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To: The Social Services and Community Committee

Youth Justice Demerit Points Bill Fails Young People: Ask the Select Committee to reject it!

Youth Justice Demerit Points Bill Fails Young People: Ask the Select Committee to reject it!

We ask that you reject the Oranga Tamariki (Youth Justice Demerit Points) Amendment Bill.

This petition will be delivered to the Social Services and Community Committee as a joint submission against the Oranga Tamariki (Youth Justice Demerit Points) Amendment Bill

Why is this important?

To the Social Services and Community Committee

We ask that you reject the Oranga Tamariki (Youth Justice Demerit Points) Amendment Bill.

This Bill, though well intentioned, fails to understand and respond to the complex and layered challenges facing our rangatahi.

At the heart of this bill lies a lack of understanding of the drivers behind youth offending, and the sort of interventions needed to support rangatahi to thrive.

According to the Youth Offenders summary report in 2019, of those referred to a FGC, 94% of kids 11-13, and 81% of young people aged 14-17 had been the subject of a report of concern to Oranga Tamariki relating to their care and protection. This data highlighted "that young people who offend often have complex problems, which can be among the underlying causes of their offending."

If you speak with Youth Development Workers, or Social Workers supporting these rangatahi and whanau, they will testify to the reality that a large proportion of rangatahi who end up reoffending are often victims of abuse, with a history of poverty, mental illness, housing instability, intellectual disability, and severe trauma. They are also predominantly Maori, facing regular, and constant discrimination.

The Youth Justice Demerit Points bill fails to provide an answer to these very real and significant issues that lie at the root of youth offending.

Another failure of the Bill is its assumption that our inability to support rangatahi early enough is a failure of identification. However, if you once again were to speak to Youth Development Workers, Social Workers, and other community workers who are serving and supporting our whānau and rangatahi, they will tell you that identifying rangatahi at risk of reoffending is not the problem. Our communities know who these young people are. The issue lies in the lack of resources and supports available for young people within our community.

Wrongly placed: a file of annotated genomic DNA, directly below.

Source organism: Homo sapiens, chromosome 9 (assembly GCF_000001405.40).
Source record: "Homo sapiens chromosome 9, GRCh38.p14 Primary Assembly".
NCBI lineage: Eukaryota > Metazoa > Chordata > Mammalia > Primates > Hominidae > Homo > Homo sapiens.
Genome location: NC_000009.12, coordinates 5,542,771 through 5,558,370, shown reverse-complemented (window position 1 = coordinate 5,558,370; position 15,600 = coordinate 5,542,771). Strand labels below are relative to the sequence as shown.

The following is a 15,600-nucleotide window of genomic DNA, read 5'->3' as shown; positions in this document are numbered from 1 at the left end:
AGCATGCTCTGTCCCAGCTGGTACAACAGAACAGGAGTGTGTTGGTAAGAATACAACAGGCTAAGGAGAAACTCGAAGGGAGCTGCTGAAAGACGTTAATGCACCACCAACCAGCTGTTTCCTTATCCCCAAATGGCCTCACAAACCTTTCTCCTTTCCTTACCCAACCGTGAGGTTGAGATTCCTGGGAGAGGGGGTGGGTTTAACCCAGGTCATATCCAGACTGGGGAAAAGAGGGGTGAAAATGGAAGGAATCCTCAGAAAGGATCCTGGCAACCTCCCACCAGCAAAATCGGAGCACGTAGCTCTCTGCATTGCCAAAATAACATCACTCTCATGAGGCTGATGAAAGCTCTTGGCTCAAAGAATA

The idea of using demerit points to characterise young people, is also out of step with the Government's own Youth Development Strategy Aotearoa (YDSA). The YDSA commits the Government to thinking about, and walking alongside young people utilizing a Strength Based approach. The YDSA outlines that any additional support designed for young people "needs to be consistent with the youth development approach - that is, it needs to avoid defining the young person as 'the problem'."

The Youth Justice Demerit Points Bill is out of step with the YDSA. It fails to approach our young people in a strength based manner, and it contributes to further stigmatizing and marginalizing young people.

We are also concerned about the negative impact labeling our young people with Demerit Points will have on their overall mental and emotional well-being.

Instead of passing a bill that will have very little direct impact on reducing the risk of a young person re-offending, we ask that Parliament turns its focus to:

★ Reviewing the Family Group Conferences (FGC) system: Audit the FGC system and provide the necessary resource and support needed to ensure that it is functioning in a manner consistent with the principals of Restorative Justice and Youth Development.

★ Focus on Early Intervention: Provide local communities with resourced and dedicated support so that they can meet the needs of the young people in their communities who are struggling and at-risk.

★ Develop a Strategy to address the Youth Homelessness crisis: We know that when young people experience homelessness they are more likely to offend as a matter of survival. A Youth Specific Homelessness Strategy would address the factors that lie at the root of youth offending. Child poverty, mental illness, disability, unstable and inadequate housing, trauma, discrimination and racism are all factors that would be addressed. Young people living in stable housing, with their mental, emotional, spiritual and physical well-being taken care of, are less likely to become involved in the Youth Justice System.

★ Provide each young person entering the Justice System with a trained Youth Development Worker: A service designed in consultation with the Youth Development Sector, with a specific focus on supporting rangatahi who enter the Youth Justice system, would be one way to provide early intervention to rangatahi as soon as they enter the system. If each rangatahi had a dedicated Youth Development Worker, their needs could be assessed immediately, and they would than be able to be connected to the right supports before they become entrapped within the system.

The Oranga Tamariki (Youth Justice Demerit Points) Amendment Bill fails to understand or acknowledge the driving factors behind youth offending, and thus it fails to adequately respond.

For this reason, the Bill should fail.

You can read more about our concerns with the Bill here: https://whenlambsaresilent.wordpress.com/2020/07/30/will-demerit-points-stop-youth-offending-a-j-hendry/

You can find the bill here: http://www.legislation.govt.nz/bill/member/2020/0229/latest/whole.html#LMS323852

Updates

2020-09-07 21:26:28 +1200

50 signatures reached

2020-08-31 22:44:01 +1200

25 signatures reached

2020-08-31 13:05:56 +1200

10 signatures reached